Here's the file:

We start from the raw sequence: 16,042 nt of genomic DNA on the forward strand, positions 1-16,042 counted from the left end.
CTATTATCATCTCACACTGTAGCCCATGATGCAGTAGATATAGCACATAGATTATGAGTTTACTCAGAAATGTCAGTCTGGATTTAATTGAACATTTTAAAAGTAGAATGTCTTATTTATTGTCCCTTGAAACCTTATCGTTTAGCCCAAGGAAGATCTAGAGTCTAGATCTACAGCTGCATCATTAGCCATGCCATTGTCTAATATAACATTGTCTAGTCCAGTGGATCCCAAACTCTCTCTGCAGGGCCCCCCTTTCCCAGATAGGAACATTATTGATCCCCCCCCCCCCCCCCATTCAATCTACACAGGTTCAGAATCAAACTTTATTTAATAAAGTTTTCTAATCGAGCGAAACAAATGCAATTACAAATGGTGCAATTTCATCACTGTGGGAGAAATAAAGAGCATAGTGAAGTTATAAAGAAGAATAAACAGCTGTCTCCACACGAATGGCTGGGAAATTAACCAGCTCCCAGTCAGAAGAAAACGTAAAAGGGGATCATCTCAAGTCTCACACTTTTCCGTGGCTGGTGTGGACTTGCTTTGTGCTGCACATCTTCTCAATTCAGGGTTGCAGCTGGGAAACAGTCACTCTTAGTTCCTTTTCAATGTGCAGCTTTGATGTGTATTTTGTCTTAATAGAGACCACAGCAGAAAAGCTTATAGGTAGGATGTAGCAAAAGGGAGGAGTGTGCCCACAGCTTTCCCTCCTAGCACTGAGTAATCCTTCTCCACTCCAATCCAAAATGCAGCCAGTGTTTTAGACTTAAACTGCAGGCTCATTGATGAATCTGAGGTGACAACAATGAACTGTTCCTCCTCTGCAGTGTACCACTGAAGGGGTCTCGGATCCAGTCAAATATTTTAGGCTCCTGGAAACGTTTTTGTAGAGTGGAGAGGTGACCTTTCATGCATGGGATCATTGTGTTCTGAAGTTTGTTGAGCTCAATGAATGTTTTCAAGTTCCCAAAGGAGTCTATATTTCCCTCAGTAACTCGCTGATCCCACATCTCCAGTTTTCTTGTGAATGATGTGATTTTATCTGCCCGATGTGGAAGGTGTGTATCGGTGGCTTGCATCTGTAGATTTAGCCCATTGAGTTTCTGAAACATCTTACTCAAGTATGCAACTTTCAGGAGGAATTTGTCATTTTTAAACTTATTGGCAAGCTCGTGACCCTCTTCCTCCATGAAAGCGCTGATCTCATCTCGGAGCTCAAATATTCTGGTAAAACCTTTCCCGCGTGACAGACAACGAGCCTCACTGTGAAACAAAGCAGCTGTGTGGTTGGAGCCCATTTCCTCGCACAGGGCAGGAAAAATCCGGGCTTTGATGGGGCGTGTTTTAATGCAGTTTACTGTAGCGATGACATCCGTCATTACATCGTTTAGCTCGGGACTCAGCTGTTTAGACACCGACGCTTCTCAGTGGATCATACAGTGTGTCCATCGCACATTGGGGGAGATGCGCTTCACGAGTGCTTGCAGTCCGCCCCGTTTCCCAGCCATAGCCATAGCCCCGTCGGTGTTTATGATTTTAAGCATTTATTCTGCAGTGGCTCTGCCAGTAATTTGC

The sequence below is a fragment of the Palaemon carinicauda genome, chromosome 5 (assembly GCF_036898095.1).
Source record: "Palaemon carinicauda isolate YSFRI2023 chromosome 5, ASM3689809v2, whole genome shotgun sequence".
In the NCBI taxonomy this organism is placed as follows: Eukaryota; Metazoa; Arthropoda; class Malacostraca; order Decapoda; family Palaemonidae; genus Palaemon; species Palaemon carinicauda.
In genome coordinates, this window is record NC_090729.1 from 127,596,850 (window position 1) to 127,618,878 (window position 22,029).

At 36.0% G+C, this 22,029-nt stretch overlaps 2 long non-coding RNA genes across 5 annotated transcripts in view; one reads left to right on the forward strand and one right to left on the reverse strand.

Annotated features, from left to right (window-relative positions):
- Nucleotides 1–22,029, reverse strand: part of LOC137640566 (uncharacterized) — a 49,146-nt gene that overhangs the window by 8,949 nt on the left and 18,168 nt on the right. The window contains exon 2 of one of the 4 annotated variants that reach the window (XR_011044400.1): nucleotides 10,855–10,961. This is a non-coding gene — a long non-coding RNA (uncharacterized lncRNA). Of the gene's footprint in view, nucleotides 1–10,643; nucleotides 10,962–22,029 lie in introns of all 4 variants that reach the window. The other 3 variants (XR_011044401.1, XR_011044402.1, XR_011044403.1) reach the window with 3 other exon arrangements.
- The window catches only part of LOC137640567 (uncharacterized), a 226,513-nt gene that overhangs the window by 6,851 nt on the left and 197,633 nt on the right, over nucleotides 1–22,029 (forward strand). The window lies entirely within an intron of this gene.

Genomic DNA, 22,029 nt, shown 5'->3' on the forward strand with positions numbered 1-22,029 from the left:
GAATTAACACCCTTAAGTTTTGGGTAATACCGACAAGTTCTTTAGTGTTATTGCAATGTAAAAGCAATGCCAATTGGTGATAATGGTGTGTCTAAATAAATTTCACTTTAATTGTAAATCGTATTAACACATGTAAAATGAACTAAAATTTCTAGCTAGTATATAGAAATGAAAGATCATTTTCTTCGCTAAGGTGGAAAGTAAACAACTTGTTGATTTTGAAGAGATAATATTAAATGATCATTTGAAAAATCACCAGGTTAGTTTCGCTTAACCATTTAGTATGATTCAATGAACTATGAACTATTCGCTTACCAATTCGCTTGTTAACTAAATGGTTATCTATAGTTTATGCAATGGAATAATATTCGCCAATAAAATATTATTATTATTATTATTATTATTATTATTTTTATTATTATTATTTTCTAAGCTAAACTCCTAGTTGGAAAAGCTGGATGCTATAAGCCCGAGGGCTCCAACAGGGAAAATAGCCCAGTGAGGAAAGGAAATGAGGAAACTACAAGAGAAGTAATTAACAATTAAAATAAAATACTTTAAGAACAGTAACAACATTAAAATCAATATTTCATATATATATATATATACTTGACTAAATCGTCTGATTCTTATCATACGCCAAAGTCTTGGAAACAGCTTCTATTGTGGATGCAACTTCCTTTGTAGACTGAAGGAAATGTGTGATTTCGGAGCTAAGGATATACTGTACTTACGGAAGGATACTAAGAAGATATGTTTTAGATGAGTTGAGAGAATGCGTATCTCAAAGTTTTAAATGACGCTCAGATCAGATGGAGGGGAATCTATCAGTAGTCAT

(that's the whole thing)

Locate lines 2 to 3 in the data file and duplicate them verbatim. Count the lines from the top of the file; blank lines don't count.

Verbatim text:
CTATTATCATCTCACACTGTAGCCCATGATGCAGTAGATATAGCACATAGATTATGAGTTTACTCAGAAATGTCAGTCTGGATTTAATTGAACATTTTAAAAGTAGAATGTCTTATTTATTGTCCCTTGAAACCTTATCGTTTAGCCCAAGGAAGATCTAGAGTCTAGATCTACAGCTGCATCATTAGCCATGCCATTGTCTAATATAACATTGTCTAGTCCAGTGGATCCCAAACTCTCTCTGCAGGGCCCCCCTTTCCCAGATAGGAACATTATTGATCCCCCCCCCCCCCCCCATTCAATCTACACAGGTTCAGAATCAAACTTTATTTAATAAAGTTTTCTAATCGAGCGAAACAAATGCAATTACAAATGGTGCAATTTCATCACTGTGGGAGAAATAAAGAGCATAGTGAAGTTATAAAGAAGAATAAACAGCTGTCTCCACACGAATGGCTGGGAAATTAACCAGCTCCCAGTCAGAAGAAAACGTAAAAGGGGATCATCTCAAGTCTCACACTTTTCCGTGGCTGGTGTGGACTTGCTTTGTGCTGCACATCTTCTCAATTCAGGGTTGCAGCTGGGAAACAGTCACTCTTAGTTCCTTTTCAATGTGCAGCTTTGATGTGTATTTTGTCTTAATAGAGACCACAGCAGAAAAGCTTATAGGTAGGATGTAGCAAAAGGGAGGAGTGTGCCCACAGCTTTCCCTCCTAGCACTGAGTAATCCTTCTCCACTCCAATCCAAAATGCAGCCAGTGTTTTAGACTTAAACTGCAGGCTCATTGATGAATCTGAGGTGACAACAATGAACTGTTCCTCCTCTGCAGTGTACCACTGAAGGGGTCTCGGATCCAGTCAAATATTTTAGGCTCCTGGAAACGTTTTTGTAGAGTGGAGAGGTGACCTTTCATGCATGGGATCATTGTGTTCTGAAGTTTGTTGAGCTCAATGAATGTTTTCAAGTTCCCAAAGGAGTCTATATTTCCCTCAGTAACTCGCTGATCCCACATCTCCAGTTTTCTTGTGAATGATGTGATTTTATCTGCCCGATGTGGAAGGTGTGTATCGGTGGCTTGCATCTGTAGATTTAGCCCATTGAGTTTCTGAAACATCTTACTCAAGTATGCAACTTTCAGGAGGAATTTGTCATTTTTAAACTTATTGGCAAGCTCGTGACCCTCTTCCTCCATGAAAGCGCTGATCTCATCTCGGAGCTCAAATATTCTGGTAAAACCTTTCCCGCGTGACAGACAACGAGCCTCACTGTGAAACAAAGCAGCTGTGTGGTTGGAGCCCATTTCCTCGCACAGGGCAGGAAAAATCCGGGCTTTGATGGGGCGTGTTTTAATGCAGTTTACTGTAGCGATGACATCCGTCATTACATCGTTTAGCTCGGGACTCAGCTGTTTAGACACCGACGCTTCTCAGTGGATCATACAGTGTGTCCATCGCACATTGGGGGAGATGCGCTTCACGAGTGCTTGCAGTCCGCCCCGTTTCCCAGCCATAGCCATAGCCCCGTCGGTGTTTATGATTTTAAGCATTTATTCTGCAGTGGCTCTGCCAGTAATTTGC

The sequence below is a fragment of the Palaemon carinicauda genome, chromosome 5 (assembly GCF_036898095.1).